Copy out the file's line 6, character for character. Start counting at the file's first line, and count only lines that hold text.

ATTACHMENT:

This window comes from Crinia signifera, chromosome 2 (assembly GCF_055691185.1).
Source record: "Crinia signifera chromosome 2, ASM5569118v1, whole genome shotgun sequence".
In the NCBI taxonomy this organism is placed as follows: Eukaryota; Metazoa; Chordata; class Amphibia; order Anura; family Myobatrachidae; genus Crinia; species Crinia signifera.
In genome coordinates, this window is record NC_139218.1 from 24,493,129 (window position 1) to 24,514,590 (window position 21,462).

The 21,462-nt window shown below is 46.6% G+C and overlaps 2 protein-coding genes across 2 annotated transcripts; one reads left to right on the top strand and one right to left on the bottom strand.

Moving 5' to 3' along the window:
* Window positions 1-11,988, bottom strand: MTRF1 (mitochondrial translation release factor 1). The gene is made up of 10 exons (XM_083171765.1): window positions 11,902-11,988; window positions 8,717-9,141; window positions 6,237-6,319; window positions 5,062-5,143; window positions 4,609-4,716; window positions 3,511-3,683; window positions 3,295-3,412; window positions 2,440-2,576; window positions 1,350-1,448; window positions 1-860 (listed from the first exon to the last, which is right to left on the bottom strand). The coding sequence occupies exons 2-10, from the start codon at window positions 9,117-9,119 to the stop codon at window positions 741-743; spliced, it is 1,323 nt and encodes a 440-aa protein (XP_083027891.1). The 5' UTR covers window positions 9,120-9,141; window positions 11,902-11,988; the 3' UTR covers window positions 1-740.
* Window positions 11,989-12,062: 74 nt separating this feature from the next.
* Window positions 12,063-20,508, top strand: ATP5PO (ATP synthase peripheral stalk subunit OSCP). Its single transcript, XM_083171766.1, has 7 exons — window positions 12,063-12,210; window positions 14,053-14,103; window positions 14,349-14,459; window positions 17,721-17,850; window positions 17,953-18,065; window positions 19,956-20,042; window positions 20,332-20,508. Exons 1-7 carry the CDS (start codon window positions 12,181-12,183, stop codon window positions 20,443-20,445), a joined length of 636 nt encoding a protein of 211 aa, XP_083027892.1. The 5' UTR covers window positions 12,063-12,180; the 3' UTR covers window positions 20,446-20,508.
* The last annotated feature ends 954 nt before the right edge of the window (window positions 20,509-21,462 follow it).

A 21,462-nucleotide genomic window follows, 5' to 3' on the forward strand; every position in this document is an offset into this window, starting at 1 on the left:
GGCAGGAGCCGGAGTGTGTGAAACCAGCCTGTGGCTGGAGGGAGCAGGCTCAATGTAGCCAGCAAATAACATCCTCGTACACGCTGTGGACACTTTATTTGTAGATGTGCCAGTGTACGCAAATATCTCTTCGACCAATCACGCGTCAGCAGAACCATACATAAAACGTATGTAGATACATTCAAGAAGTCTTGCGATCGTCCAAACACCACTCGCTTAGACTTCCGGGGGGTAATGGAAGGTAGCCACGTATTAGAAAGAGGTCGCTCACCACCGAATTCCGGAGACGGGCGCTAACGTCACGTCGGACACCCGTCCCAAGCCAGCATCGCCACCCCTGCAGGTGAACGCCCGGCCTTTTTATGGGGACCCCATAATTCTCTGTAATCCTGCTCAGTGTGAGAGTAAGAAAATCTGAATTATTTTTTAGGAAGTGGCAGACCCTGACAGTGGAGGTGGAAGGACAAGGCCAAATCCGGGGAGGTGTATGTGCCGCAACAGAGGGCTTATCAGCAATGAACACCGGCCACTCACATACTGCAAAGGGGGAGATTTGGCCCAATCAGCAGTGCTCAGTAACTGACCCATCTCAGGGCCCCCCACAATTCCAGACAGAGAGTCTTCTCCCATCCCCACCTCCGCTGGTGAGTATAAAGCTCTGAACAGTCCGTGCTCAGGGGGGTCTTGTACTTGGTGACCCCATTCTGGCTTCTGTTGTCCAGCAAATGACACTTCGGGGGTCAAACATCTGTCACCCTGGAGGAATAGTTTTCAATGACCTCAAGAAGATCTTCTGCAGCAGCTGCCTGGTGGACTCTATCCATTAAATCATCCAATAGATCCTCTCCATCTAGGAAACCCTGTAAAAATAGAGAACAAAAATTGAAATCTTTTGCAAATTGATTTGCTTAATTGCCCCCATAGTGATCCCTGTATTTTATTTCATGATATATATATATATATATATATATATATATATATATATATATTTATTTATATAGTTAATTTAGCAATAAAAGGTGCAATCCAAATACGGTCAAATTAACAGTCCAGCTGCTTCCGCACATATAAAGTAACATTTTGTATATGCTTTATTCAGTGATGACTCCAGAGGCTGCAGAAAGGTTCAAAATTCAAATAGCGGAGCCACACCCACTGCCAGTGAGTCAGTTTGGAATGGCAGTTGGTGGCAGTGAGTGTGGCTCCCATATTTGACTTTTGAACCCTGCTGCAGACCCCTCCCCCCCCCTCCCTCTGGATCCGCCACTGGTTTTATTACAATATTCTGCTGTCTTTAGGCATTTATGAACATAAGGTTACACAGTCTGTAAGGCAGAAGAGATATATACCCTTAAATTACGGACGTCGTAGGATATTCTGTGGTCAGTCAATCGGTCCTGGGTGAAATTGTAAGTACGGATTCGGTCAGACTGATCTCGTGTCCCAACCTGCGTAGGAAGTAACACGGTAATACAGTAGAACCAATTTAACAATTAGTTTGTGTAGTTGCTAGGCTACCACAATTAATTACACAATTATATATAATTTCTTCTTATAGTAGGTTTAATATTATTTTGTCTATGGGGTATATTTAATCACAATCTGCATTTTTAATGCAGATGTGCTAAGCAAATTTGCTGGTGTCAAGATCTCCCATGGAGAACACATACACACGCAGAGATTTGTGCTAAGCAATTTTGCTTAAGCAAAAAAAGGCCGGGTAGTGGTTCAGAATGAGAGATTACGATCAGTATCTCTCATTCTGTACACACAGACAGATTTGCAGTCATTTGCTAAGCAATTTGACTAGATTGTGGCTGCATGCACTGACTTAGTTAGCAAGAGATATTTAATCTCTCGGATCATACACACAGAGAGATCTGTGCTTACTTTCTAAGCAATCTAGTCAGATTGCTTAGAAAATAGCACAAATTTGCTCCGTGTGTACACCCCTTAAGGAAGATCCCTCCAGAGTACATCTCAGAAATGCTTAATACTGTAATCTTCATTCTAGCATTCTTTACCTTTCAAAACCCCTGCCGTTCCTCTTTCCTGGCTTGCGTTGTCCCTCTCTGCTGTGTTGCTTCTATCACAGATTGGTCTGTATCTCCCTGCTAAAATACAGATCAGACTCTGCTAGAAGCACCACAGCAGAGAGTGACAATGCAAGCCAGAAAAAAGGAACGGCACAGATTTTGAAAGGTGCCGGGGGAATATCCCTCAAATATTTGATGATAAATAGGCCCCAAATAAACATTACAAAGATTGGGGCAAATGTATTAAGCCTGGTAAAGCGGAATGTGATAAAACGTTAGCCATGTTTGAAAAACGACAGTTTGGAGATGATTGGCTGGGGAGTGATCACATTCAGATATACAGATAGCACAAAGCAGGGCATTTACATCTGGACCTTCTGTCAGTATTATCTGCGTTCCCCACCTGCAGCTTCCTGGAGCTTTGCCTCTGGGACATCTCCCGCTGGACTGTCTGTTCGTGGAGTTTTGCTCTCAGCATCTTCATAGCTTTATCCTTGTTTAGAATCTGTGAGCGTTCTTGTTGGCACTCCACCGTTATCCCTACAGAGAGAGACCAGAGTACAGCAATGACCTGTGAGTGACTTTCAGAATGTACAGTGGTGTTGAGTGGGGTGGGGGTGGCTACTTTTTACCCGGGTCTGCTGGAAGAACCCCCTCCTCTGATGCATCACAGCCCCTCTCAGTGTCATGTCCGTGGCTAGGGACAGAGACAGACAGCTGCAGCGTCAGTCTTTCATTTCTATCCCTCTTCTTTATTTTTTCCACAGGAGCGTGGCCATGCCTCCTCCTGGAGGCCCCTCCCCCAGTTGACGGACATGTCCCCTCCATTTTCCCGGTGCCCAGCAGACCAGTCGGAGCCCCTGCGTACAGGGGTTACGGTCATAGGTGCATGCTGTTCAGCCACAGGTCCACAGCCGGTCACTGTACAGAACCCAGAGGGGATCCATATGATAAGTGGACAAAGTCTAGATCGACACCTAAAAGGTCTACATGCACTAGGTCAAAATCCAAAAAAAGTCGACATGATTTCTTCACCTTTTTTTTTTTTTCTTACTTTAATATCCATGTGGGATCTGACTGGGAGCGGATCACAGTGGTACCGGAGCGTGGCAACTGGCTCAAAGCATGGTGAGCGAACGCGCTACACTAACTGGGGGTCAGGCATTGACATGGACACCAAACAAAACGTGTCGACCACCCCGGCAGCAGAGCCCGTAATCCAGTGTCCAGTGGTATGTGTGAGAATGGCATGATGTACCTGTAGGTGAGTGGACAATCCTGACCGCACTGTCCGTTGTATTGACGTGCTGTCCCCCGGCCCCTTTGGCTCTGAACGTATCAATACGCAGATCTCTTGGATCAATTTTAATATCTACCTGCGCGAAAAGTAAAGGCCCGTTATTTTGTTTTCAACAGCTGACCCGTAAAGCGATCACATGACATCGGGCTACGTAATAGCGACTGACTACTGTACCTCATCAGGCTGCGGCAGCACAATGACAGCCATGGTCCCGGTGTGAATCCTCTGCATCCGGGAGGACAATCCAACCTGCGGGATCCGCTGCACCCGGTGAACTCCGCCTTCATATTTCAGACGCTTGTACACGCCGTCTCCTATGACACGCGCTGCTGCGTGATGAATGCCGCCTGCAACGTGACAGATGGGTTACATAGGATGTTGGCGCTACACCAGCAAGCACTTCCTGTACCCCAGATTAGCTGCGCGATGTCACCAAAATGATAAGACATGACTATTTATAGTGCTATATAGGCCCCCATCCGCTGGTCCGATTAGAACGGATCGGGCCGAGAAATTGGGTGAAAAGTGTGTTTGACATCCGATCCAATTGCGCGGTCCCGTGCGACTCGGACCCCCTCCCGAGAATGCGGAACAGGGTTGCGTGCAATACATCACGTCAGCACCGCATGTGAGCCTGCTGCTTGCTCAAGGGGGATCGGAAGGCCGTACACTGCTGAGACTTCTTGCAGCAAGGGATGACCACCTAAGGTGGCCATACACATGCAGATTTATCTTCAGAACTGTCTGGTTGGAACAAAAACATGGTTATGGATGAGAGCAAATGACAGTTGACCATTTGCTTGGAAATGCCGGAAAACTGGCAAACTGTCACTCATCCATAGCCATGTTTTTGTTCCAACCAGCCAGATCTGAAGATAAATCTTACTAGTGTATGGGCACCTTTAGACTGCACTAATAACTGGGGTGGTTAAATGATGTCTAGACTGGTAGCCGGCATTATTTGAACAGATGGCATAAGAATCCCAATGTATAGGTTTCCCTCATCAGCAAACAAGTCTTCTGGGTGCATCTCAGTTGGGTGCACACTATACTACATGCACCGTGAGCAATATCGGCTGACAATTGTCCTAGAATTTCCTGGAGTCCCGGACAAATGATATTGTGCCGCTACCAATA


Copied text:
Moving 5' to 3' along the window: